Near the middle of the term, you wil be given small projects to work on, primarily involving computers to analyse data on galaxies. These will include using software packages to determine surface brightness and color profiles for galaxies from digital images and to study the dynamical properties of a few clusters of galaxies to determine their masses. The students will do these in groups of 3 or 4 with the aid of the instructor.

    Reading assignments will be made each week, usually from the assigned books or from popular (Scientific American level) articles. Students will (weather permitting) do some observing at either the Science Center or Harvard ollege Observatory. I also will invite guests from the CfA staff who have special interests in the topics covered.

    The seminar requirements will be attendance and class participation, a writeup of the research projects, and a final short essay on one of the general topics covered in the seminar. Most of the books and materials needed for this seminar are easily available at the Harvard COOP or on

    ***Tentative*** Meeting Schedule

    The ``Galaxies and the Universe'' seminar will be held at the Observatory in the Pratt Conference Room (ground floor of the Perkin Lab at 60 Garden Street). The usual meeting time will be Monday afternoons , but because of scheduling constraints, some meetings will be on Wednesdays or other days by arrangement. Starting time will be 2:30 P.M. for the first week, but may be shifted by agreement. The First meeting is WEDNESDAY, SEPTEMBER 1st, 2010 at 2:30 P.M. We will adjust our regular Monday meeting time after that. We primarily will be reading from The Structure and Evolution of Galaxies by Steven Phillipps and also from The Big Bang by Joe Silk, plus other material such as semi-polular articles from Scientific American . An Introduction to Modern Cosmology, 2nd edition by Andrew Liddle is also useful for the more mathematically inclined interested in the basic equations that describe the cosmological model.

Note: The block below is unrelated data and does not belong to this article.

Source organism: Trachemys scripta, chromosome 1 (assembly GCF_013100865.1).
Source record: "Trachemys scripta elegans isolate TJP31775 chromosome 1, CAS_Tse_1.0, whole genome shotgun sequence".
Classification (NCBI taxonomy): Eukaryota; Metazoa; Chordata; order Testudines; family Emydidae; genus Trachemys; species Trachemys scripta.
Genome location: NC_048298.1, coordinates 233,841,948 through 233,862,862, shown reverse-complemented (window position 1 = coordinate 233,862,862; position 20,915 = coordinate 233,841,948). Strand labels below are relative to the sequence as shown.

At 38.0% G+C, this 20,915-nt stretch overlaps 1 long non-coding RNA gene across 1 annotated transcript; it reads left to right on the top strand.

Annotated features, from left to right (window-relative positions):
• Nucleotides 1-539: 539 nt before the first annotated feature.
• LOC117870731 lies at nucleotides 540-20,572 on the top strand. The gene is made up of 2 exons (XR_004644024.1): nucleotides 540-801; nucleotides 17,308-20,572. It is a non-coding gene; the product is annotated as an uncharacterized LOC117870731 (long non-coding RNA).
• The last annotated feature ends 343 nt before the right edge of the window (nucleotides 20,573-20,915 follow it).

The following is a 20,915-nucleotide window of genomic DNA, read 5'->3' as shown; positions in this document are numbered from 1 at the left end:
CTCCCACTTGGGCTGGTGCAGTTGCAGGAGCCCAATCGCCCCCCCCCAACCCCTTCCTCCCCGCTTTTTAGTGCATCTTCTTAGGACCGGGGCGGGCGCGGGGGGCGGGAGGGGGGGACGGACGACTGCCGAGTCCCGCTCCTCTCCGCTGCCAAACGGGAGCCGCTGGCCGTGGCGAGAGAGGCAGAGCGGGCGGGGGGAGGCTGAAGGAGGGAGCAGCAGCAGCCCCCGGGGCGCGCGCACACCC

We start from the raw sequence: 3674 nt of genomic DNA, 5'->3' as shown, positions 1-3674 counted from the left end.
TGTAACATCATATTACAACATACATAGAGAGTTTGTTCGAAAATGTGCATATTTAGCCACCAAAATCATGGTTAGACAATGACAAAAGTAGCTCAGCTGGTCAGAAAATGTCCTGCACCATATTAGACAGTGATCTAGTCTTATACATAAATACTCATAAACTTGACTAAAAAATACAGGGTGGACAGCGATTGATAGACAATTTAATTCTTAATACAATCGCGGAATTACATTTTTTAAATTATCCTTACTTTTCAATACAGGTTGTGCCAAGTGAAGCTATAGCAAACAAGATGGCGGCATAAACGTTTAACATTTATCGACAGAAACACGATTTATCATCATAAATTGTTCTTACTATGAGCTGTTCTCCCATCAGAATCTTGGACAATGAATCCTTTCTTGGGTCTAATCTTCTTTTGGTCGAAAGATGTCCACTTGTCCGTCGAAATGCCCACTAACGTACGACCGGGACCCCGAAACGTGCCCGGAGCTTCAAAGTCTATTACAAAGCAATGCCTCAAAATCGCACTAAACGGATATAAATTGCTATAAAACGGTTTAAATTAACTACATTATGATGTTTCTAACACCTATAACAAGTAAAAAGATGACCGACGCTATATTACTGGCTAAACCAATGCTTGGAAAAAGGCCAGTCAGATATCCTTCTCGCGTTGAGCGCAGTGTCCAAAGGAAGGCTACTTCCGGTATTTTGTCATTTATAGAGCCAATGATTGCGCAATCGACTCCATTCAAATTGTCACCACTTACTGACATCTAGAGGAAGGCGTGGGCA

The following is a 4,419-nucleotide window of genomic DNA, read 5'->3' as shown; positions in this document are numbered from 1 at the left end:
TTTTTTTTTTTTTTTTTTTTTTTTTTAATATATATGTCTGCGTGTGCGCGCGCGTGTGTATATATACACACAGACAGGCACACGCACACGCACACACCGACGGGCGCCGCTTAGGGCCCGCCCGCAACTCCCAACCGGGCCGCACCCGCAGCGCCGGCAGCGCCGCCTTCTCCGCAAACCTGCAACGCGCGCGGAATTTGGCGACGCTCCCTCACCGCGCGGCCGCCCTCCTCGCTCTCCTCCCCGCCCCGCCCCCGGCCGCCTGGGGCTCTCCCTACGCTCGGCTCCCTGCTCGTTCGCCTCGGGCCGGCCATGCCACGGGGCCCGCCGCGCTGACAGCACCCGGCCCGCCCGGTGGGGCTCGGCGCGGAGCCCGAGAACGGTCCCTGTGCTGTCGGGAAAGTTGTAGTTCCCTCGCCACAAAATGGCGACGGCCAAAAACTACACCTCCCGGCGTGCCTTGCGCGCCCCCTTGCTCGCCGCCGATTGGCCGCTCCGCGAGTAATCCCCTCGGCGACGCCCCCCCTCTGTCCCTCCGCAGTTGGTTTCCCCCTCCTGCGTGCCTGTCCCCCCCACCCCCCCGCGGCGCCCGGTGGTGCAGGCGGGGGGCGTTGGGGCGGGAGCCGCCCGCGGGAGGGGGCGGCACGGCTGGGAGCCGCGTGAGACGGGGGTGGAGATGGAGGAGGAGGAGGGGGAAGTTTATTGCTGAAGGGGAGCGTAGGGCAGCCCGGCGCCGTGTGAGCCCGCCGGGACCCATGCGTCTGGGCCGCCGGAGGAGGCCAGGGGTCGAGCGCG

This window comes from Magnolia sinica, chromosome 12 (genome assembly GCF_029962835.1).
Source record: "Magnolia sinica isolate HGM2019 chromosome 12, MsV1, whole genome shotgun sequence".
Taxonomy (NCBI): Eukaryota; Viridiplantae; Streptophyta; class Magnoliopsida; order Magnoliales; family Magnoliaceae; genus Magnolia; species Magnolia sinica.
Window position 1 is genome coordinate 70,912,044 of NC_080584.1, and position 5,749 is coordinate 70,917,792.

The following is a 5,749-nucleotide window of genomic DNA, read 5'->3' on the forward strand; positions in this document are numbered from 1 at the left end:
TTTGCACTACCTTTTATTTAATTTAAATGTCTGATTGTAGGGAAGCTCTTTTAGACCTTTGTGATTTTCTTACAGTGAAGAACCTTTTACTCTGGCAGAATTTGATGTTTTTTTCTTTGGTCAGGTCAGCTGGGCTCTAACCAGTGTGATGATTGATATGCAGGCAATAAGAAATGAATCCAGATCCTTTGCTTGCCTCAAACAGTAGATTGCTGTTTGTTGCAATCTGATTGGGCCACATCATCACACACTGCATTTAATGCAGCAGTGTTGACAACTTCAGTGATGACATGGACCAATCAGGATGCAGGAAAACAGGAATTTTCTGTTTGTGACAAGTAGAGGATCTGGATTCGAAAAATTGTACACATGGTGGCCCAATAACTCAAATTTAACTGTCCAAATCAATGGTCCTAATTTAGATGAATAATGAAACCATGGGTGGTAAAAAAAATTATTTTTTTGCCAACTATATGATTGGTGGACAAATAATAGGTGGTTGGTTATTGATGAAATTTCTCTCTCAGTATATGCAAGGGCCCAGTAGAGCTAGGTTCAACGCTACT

Tentative Schedule

    Sept 1 --- W --- Introduction, Basics of Astronomy and Cosmology

    Sept 13 --- M --- Galaxies and Morphology

    Sept 20 --- M --- Elliptical Galaxies

    Sept 27 --- M --- Sprial Galaxies I Structure

    Oct 4 --- M --- Spiral Galaxies II Content

    Oct 18 --- M --- Irregular galaxies

    Oct 25 --- M --- Quasars and Active Galaxies

    Nov 1 --- M --- Galaxy Clustering

    Nov 8 --- M --- Galaxies & Cosmology

    Nov 15 --- M --- Galaxy Evolution

    Nov 22 --- M --- The Contents, Age & Fate of the Universe

    Nov 29 --- M --- Project Presentations

  •         Meet to discuss progress on Projects as needed

    Scientfic American articles are available either on-line through Harvard's Hollis subscription (for more recent articles) or at the Science Library.

    Office Hours by Appointment. Call 495-7375 or 495-7390 (Lisa Catella, John's assistant) for an appointment.

    Prof. John Huchra, Observatory P-309, 60 Garden Street, Cambridge, MA 02138



  • The Motion of the Milky Way
  • The Virgo Cluster and Cosmology
  • Measuring the Hubble Constant
  • Mapping the Local Group and the Very Nearby Universe
  • Clusters of Galaxies
  • Galaxy Groups
  • The Properties Galaxies as a Function of Location
  • The Properties of the Local Supercluster of Galaxies
  • Voyage to the Great Attractor

    Various Utilities are available for use for the seminar, including a routine called ``getimage'' which will allow you to created images of galaxies from the POSS image server using the IDL routine "makeps" to make postscript files, and the Supermongo package, for making plots.

    Here are links to Useful Unix Primers

    Here is a quick tutorial for the emacs editor (unix, linux): EMACS Tutorial

    And here is the working fortran program: read.f

    Back to JPH's website.

    John P. Huchra <>